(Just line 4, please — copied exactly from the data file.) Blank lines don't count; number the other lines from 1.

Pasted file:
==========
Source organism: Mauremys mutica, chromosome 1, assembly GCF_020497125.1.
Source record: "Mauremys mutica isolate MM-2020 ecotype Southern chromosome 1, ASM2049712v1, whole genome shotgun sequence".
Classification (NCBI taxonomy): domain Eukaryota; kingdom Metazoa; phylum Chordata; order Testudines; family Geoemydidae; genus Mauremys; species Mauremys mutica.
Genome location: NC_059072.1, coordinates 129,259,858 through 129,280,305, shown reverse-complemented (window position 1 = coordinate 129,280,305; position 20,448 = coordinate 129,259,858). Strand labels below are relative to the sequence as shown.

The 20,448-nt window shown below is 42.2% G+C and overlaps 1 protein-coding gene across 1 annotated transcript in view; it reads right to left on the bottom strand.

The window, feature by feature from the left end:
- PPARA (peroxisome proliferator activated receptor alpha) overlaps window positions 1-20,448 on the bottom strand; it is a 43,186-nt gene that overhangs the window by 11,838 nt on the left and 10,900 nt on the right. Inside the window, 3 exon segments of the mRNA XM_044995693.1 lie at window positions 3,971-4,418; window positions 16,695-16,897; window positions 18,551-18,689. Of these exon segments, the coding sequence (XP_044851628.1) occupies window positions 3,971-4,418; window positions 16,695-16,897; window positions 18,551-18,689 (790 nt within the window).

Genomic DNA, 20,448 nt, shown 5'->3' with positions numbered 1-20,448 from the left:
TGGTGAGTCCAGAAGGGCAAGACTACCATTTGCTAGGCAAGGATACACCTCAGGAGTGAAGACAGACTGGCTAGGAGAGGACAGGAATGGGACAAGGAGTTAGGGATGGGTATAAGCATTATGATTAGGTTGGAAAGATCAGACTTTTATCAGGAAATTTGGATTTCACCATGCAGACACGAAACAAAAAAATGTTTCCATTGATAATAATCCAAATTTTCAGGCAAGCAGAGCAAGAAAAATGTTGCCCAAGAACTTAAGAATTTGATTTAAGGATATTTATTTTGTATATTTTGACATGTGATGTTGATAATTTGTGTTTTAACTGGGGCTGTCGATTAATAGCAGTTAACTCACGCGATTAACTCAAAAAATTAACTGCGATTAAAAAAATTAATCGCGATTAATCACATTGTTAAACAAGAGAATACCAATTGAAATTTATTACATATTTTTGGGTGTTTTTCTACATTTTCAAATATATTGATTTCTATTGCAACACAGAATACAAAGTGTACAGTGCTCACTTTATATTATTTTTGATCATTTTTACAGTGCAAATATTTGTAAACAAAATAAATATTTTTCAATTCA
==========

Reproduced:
Genome location: NC_059072.1, coordinates 129,259,858 through 129,280,305, shown reverse-complemented (window position 1 = coordinate 129,280,305; position 20,448 = coordinate 129,259,858). Strand labels below are relative to the sequence as shown.